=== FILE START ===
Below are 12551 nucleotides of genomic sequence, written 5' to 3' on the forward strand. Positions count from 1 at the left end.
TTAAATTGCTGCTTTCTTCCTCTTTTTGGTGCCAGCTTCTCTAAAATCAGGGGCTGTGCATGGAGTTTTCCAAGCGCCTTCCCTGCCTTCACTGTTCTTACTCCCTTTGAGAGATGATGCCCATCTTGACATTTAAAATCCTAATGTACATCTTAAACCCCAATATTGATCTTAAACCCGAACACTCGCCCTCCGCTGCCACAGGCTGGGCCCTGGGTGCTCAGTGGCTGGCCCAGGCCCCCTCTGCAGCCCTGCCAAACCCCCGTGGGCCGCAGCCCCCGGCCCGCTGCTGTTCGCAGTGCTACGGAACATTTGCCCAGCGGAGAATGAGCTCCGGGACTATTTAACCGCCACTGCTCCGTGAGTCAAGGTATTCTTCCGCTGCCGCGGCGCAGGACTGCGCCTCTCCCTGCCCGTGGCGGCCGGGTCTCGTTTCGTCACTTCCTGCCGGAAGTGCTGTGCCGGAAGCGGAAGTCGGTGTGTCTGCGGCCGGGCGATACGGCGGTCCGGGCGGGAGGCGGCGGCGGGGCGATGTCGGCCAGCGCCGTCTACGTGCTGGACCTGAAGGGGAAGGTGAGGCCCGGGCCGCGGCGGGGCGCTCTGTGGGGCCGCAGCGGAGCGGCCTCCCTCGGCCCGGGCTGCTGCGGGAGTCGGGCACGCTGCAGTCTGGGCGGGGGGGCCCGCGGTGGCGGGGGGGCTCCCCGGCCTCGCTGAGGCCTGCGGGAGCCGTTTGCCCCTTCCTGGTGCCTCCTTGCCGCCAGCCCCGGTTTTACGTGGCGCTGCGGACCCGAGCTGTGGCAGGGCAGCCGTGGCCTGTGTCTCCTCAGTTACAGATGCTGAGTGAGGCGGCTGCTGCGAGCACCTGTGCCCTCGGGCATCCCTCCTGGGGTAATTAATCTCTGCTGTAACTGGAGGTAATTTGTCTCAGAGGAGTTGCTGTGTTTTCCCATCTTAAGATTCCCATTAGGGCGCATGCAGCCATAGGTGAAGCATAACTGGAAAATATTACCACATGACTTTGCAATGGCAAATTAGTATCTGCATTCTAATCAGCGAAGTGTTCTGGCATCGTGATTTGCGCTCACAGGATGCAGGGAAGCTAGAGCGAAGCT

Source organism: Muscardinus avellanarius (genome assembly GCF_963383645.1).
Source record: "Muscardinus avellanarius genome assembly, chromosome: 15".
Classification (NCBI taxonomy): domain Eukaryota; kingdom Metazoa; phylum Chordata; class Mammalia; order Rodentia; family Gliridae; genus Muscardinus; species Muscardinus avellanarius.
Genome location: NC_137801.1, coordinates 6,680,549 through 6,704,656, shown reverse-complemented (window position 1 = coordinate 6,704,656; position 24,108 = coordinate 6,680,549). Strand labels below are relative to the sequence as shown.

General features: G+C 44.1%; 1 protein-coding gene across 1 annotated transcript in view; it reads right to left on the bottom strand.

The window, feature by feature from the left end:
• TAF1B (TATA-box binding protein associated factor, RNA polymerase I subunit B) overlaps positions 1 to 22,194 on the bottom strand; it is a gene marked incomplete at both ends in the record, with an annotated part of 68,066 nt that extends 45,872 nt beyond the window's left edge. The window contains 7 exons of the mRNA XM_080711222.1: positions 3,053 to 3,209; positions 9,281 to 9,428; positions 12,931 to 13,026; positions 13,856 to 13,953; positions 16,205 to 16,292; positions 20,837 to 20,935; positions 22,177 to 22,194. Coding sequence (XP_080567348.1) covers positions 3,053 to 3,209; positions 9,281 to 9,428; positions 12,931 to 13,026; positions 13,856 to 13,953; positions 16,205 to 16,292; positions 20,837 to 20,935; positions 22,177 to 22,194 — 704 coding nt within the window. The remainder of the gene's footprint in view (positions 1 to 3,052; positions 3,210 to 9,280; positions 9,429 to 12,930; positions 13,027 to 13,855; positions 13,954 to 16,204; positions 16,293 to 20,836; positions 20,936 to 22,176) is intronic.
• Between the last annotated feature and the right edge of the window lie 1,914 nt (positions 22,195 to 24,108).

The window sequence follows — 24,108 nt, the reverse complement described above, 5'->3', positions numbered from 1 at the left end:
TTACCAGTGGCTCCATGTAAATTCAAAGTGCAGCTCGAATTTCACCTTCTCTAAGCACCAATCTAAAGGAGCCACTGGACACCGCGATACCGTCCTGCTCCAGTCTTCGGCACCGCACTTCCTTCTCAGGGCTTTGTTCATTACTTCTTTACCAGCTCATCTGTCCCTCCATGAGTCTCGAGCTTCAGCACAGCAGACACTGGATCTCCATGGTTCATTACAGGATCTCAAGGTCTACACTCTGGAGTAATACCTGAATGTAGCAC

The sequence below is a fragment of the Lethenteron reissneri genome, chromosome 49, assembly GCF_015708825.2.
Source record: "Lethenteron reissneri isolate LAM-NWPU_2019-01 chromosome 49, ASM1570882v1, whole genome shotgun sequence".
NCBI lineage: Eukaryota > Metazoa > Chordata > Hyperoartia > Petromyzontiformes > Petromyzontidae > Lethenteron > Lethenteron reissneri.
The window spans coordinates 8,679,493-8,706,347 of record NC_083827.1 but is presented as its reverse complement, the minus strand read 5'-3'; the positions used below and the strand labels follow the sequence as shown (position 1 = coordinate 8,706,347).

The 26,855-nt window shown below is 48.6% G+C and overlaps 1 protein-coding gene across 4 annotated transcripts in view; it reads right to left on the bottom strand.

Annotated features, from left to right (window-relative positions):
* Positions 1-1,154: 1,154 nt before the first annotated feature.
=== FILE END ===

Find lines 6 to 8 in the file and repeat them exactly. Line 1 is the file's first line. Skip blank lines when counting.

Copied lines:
Genome location: NC_137801.1, coordinates 6,680,549 through 6,704,656, shown reverse-complemented (window position 1 = coordinate 6,704,656; position 24,108 = coordinate 6,680,549). Strand labels below are relative to the sequence as shown.

General features: G+C 44.1%; 1 protein-coding gene across 1 annotated transcript in view; it reads right to left on the bottom strand.

The window, feature by feature from the left end: